Acute Mountain Sickness and Acclimatization

Acute Mountain sickness , sometimes called Altitude sickness normally becomes noticeable at altitudes in excess of 8,000ft and spares no one. Altitude sickness is a group of symptoms that can strike if you walk or climb to a higher elevation, or altitude, too quickly . The pressure of the air that surrounds you is called barometric pressure. When you go to higher altitudes, this pressure drops and there is less oxygen available . If you live in a place that’s located at a moderately high altitude, you get used to the air pressure. But if you travel to a place at a higher altitude than you’re used to, your body will need time to adjust to the change in pressure. Any time you go above 8,000 feet, you can be at risk for altitude sickness.

Types : There are three kinds of altitude sickness

  1. Acute Mountain Sickness (AMS) is the mildest form and it’s very common. The symptoms can feel like a hangover dizziness, headache, muscle aches, nausea.

  2. High Altitude Pulmonary Edema (HAPE) is a buildup of fluid in the lungs that can be very dangerous and even life threatening.

  3. High Altitude Cerebral Edema (HACE) is the most severe form of altitude sickness and happens when there’s fluid in the brain. It’s life threatening and you need to seek medical attention right away.

Symptoms : You might have

  • Headache

  • Dizziness

  • Nausea

  • Vomiting

  • Fatigue and loss of energy

  • Shortness of breath

  • Problems with sleep

  • Loss of appetite

Symptoms usually come on within 12 to 24 hours of reaching a higher elevation and then get better within a day or two as your body adjusts to the change in altitude.

If you have a more moderate case of altitude sickness, your symptoms might feel more intense and not improve with over-the-counter medications . Instead of feeling better as time goes on, you’ll start to feel worse. You’ll have more shortness of breath and fatigue. You may also have:

  • Loss of coordination and trouble walking

  • A severe headache that doesn’t get better with medication

  • A tightening in your chest

If you develop a severe form of altitude sickness like HAPE or HACE, you might have:

  • Confusion

  • Shortness of breath even at rest

  • Inability to walk

  • A cough that produces a white or pink frothy substance

  • Coma

Who Gets it ?

Anyone can develop altitude sickness, no matter how fit, young, or healthy they are -- even Olympic athletes can get it. In fact, being physically active at a high elevation makes you more likely to get it.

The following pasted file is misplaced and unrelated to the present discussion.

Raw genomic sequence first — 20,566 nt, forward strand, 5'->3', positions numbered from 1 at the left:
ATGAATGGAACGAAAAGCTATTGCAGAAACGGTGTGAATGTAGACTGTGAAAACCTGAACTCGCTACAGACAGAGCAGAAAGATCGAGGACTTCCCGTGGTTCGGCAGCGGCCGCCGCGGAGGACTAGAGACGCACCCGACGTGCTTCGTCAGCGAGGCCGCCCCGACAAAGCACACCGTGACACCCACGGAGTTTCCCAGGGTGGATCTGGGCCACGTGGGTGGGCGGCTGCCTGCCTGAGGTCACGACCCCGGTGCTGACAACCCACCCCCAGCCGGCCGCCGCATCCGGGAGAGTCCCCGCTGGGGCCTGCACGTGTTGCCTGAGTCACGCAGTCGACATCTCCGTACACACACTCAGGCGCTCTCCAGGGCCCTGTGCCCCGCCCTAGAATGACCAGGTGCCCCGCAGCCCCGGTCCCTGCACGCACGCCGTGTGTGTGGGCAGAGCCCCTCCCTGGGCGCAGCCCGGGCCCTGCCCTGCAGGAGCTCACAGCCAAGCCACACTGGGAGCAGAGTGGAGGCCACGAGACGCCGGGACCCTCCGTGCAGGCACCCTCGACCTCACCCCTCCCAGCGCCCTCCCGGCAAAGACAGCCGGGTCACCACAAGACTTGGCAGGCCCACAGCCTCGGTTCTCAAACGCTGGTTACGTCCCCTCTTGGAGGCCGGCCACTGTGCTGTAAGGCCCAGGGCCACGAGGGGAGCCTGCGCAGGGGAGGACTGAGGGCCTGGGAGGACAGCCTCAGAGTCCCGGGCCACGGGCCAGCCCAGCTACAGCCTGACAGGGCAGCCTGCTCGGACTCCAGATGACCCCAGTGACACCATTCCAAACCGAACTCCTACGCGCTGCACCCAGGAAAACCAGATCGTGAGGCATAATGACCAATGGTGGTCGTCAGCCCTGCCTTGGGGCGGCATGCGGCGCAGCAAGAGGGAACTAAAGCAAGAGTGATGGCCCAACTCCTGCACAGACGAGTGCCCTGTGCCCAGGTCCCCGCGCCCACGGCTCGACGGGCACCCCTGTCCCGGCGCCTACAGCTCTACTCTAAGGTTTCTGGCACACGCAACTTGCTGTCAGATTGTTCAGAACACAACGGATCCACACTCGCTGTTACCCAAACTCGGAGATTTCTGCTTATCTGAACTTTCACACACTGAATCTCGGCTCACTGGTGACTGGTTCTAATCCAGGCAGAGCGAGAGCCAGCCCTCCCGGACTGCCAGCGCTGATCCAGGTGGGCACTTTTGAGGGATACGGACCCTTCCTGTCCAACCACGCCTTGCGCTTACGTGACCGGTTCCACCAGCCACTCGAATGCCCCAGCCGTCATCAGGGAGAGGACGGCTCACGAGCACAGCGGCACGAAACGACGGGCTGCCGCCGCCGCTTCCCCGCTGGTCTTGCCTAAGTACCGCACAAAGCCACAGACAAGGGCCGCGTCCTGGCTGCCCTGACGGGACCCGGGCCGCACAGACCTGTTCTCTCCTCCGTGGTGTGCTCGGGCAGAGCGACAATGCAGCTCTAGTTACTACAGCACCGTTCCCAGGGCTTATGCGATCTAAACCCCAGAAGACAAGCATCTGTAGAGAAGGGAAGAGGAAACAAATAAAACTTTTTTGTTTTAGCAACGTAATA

Your chance of getting altitude sickness depends on a few other things: how quickly you move to a higher elevation, how high you go up, the altitude where you sleep, and other factors.

Your risk also depends on where you live and the altitude there, your age (young people are more likely to get it), and whether you’ve had altitude sickness before.

Having certain illnesses like diabetes or lung disease doesn’t automatically make you more likely to develop altitude sickness. But your genes could play a role in your body’s ability to handle higher elevations

How to Manage the Sickness :

The Golden rule is don’t go too high too fast. Take things at a leisurely pace in the mountains for trekking is not a forced route march and with this basic rule adhered to, altitude sickness should not be a problem. You’ll want to climb to higher altitudes gradually. Going slowly helps your lungs get more air through deeper breaths and allows more of your red blood cells to carry oxygen to different parts of your body. Above 3000m, the daily net elevation gain should be no more than 500m. Drink plenty of fluids at altitude as the air is extremely dry – the rule of thumb is that unless your pee is clear, you are not drinking enough.

The only effective cure for Mountain Sickness is descent. Anyone showing serious signs of the illness should be taken downhill immediately, regardless of the time of day or night, preferably by porter or pack animal. Recovery is usually dramatic, often after a descent of only a few hundred vertical meters.

Bombarded by medical advices and horror stories, trekkers  too often develop altitude paranoia. The fact is that just about everyone who treks over 4000m experiences some mild symptoms of mountain sickness but serious cases are very rare and the simple cure, descent, almost always brings immediate recovery.

In addition to being physically fit, trekkers should also be prepared to adopt a mental flexibility during the trip.

Basic Guidelines for Acclimatization :

  • Start your journey below 10,000 feet. If you have to fly or drive somewhere that’s higher up, stop at one destination that’s lower for at least a full day before going any higher.

  • If you walk, hike, or climb over 10,000 feet, only go up an additional 1,000 feet per day. For every 3,000 feet you climb, rest at least a day at that height.

  • “Climb high and sleep low”: If you have to climb over 1,000 feet in a day, make sure you come back down to a lower altitude to sleep.

  • Drink 2-3 litres  of fluids every day and make sure about 70% of your calories are coming from carbohydrates .

  • Don’t use tobacco, alcohol , or other medications, such as sleeping pills.

  • Know how to identify the first signs of altitude sickness. Immediately move to a lower elevation if you start to develop these symptoms.